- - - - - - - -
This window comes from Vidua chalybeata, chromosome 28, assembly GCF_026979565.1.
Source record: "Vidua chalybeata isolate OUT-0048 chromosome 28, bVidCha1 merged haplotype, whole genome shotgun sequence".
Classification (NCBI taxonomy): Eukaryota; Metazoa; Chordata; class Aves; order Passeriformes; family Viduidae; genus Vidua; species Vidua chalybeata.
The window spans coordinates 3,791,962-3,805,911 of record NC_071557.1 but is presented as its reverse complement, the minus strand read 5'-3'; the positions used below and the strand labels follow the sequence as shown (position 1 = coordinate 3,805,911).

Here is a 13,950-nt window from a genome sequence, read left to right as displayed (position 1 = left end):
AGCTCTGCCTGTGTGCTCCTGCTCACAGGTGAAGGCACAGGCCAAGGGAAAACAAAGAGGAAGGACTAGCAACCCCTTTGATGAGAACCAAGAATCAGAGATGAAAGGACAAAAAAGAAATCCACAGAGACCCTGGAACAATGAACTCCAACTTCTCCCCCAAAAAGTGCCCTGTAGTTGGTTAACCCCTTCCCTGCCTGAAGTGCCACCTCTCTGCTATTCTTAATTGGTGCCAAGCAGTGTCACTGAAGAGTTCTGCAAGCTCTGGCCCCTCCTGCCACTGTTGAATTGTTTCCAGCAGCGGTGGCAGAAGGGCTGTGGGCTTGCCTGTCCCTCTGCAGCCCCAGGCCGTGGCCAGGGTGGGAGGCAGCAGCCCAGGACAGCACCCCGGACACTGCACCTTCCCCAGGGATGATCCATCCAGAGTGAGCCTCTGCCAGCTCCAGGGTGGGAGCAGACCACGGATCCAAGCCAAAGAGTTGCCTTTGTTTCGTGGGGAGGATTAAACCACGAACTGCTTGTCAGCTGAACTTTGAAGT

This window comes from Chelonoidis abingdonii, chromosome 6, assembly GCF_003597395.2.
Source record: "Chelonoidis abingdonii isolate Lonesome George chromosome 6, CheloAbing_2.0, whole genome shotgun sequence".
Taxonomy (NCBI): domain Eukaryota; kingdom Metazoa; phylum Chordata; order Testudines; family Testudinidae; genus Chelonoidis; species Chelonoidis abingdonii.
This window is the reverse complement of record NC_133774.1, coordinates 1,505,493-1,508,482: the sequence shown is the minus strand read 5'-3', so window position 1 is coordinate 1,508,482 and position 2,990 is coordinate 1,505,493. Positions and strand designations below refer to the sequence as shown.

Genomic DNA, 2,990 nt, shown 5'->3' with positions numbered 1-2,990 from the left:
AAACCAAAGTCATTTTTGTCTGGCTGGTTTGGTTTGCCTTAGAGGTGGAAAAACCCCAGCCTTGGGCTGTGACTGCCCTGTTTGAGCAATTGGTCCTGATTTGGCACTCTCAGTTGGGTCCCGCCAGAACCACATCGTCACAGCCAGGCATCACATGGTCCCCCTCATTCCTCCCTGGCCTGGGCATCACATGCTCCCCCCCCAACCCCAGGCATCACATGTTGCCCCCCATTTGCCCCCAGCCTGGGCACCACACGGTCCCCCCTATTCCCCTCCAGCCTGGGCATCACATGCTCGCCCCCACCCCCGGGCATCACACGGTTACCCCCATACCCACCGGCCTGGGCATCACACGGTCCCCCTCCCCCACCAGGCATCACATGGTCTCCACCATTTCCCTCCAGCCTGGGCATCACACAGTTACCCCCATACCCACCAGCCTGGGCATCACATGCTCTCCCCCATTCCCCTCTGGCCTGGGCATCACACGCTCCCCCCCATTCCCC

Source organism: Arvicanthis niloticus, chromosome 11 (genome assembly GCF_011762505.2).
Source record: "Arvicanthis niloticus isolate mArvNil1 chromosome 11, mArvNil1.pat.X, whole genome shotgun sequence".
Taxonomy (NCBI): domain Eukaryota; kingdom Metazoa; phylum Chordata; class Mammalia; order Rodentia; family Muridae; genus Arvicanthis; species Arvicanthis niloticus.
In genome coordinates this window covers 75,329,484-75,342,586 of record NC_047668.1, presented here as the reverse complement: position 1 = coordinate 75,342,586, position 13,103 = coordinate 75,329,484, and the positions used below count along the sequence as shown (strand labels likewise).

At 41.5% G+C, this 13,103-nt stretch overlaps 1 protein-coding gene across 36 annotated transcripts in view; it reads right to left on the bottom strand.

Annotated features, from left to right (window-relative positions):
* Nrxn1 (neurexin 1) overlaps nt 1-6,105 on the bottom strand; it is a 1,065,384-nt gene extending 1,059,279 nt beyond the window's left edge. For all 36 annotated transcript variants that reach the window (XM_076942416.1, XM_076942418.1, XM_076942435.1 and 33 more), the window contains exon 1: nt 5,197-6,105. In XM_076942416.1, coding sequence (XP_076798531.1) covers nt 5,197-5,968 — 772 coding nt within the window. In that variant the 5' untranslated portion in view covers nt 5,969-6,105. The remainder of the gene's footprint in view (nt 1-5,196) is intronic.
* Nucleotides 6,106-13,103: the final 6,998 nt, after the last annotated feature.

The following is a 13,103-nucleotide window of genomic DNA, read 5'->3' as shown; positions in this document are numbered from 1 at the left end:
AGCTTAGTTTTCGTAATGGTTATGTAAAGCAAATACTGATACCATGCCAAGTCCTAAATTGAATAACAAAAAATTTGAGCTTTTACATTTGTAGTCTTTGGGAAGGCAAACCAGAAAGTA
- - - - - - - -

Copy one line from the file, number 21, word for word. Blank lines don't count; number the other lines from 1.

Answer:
The following is a 13,103-nucleotide window of genomic DNA, read 5'->3' as shown; positions in this document are numbered from 1 at the left end: